She washes my feet. As the mud trickles away, I find myself in tears. There is something so personal about this – and I remind Zahara of the way Jesus washes the disciples feet in the Bible. She smiles and remembers too. “No problem, my dear…I’m happy to do it!” Of course she is. We share traditional Rwandan food shortly thereafter (cassava bread, obviously) and we fall asleep under a mosquito net to the noises of frogs, fireflies, and a crying cat. I love it out here. In the morning, it’s time to go. We say goodbye and though it hurts my heart, I feel so fresh, clean, and abundantly joyful. It’s sad to leave; but what a mighty blessing to have come back in the first place. My, my. Once again, Rwanda has reminded me of the deepest provisions He has given me – new life. With beautiful people. With beautiful experiences. I can see Him in everything…and so yes, I’m left breathless. Breathless with bare feet.

In addition to all the fun I have had in this season in Rwanda, God has also provided experiences of deep reconciliation, opportunity, and faithfulness. I can’t possibly recount or describe it all in just a few words. But there are many, many stories. I suppose that’s why I write at all. I’m looking forward to what’s ahead and sharing some of what has happened here. About doors that have opened. About doors that have closed. I have a job that I love and I can’t wait to see the roads and opportunity it brings. I have the world littered with people that I love deeply – and that in itself is such a blessing in these uncertain and scary times in our world. I have a family that is scattered – and that too, is a reminder that as God’s people we are far more united than we think. God is doing something, and that something is very special. And it’s not just me – it’s all of us. It’s these deep corners of joy that God desires for us. Not because life is perfect, but because it’s perfect in its’ imperfections. He is the one constant; He is the great provider and His love truly does endure forever. Shoes or no shoes.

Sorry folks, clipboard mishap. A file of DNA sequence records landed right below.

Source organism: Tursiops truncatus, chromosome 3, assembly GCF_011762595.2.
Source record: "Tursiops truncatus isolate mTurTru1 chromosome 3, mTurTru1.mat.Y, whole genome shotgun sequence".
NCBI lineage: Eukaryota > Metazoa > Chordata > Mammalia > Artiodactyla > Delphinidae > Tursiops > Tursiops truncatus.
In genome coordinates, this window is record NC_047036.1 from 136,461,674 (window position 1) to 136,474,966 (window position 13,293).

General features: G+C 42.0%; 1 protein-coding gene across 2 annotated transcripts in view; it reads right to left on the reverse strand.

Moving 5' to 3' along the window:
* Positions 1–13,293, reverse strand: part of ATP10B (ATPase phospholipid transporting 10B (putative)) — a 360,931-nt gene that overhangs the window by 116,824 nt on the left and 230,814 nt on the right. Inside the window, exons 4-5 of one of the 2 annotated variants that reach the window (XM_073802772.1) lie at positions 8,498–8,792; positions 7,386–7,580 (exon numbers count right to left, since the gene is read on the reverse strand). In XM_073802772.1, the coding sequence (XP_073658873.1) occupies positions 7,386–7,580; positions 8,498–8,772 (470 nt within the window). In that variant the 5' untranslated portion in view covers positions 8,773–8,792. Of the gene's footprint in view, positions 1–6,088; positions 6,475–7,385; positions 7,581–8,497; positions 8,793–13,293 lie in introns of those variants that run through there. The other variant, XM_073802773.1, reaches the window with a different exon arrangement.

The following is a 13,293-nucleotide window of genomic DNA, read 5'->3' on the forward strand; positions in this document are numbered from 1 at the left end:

A new season is upon me, and the only way I can describe it as I gear up for a long flight home is simply, breathless with bare feet. I’m renewed, excited, grateful, and just….content. All glory to God.

the beautiful Eastern Province. A home, of sorts.
the beautiful Eastern Province. A home, of sorts.
Where peace transcends all.
Where peace transcends all.

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Heather Newell Oglesby

Hi! I'm Heather. I am a writer and counselor in-training. I share stories so we can keep the magic of being human alive. I spend a great deal of time going on long walks with my wife, rollerblading, learning, and traveling to find new adventures. By day, I work as an Education and Employment Specialist for Jefferson Center for Mental Health, working with adolescents who have experienced their first episode of psychosis. A Colorado native, I love dark-roasted coffee, sunshine, and succulents. Enthusiasm, passion, and possibility: that's me at my best.